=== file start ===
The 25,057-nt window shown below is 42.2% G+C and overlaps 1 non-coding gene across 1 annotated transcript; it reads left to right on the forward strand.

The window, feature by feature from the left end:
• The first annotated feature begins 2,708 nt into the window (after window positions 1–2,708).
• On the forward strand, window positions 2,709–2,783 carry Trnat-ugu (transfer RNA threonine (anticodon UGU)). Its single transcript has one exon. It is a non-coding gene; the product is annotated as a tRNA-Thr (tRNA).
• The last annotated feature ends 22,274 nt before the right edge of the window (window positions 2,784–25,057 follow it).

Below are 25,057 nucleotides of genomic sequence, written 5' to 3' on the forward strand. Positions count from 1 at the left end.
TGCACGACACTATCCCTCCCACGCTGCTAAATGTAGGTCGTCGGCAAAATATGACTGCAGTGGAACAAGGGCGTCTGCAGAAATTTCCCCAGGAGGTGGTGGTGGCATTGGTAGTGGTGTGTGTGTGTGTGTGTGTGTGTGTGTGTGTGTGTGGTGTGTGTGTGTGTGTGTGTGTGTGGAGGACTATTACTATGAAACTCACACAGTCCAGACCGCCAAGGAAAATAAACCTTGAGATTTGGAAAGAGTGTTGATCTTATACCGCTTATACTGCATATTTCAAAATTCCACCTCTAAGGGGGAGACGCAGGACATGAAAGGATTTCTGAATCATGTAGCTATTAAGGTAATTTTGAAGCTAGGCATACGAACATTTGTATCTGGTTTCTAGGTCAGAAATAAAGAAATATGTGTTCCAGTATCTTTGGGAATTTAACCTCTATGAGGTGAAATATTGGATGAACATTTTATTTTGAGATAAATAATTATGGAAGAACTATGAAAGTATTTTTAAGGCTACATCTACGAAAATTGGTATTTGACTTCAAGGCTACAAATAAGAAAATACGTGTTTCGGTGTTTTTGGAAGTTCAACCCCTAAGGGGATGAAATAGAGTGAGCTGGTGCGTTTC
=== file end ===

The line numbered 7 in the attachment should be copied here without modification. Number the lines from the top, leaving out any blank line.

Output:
TGCACGACACTATCCCTCCCACGCTGCTAAATGTAGGTCGTCGGCAAAATATGACTGCAGTGGAACAAGGGCGTCTGCAGAAATTTCCCCAGGAGGTGGTGGTGGCATTGGTAGTGGTGTGTGTGTGTGTGTGTGTGTGTGTGTGTGTGTGTGGTGTGTGTGTGTGTGTGTGTGTGTGGAGGACTATTACTATGAAACTCACACAGTCCAGACCGCCAAGGAAAATAAACCTTGAGATTTGGAAAGAGTGTTGATCTTATACCGCTTATACTGCATATTTCAAAATTCCACCTCTAAGGGGGAGACGCAGGACATGAAAGGATTTCTGAATCATGTAGCTATTAAGGTAATTTTGAAGCTAGGCATACGAACATTTGTATCTGGTTTCTAGGTCAGAAATAAAGAAATATGTGTTCCAGTATCTTTGGGAATTTAACCTCTATGAGGTGAAATATTGGATGAACATTTTATTTTGAGATAAATAATTATGGAAGAACTATGAAAGTATTTTTAAGGCTACATCTACGAAAATTGGTATTTGACTTCAAGGCTACAAATAAGAAAATACGTGTTTCGGTGTTTTTGGAAGTTCAACCCCTAAGGGGATGAAATAGAGTGAGCTGGTGCGTTTC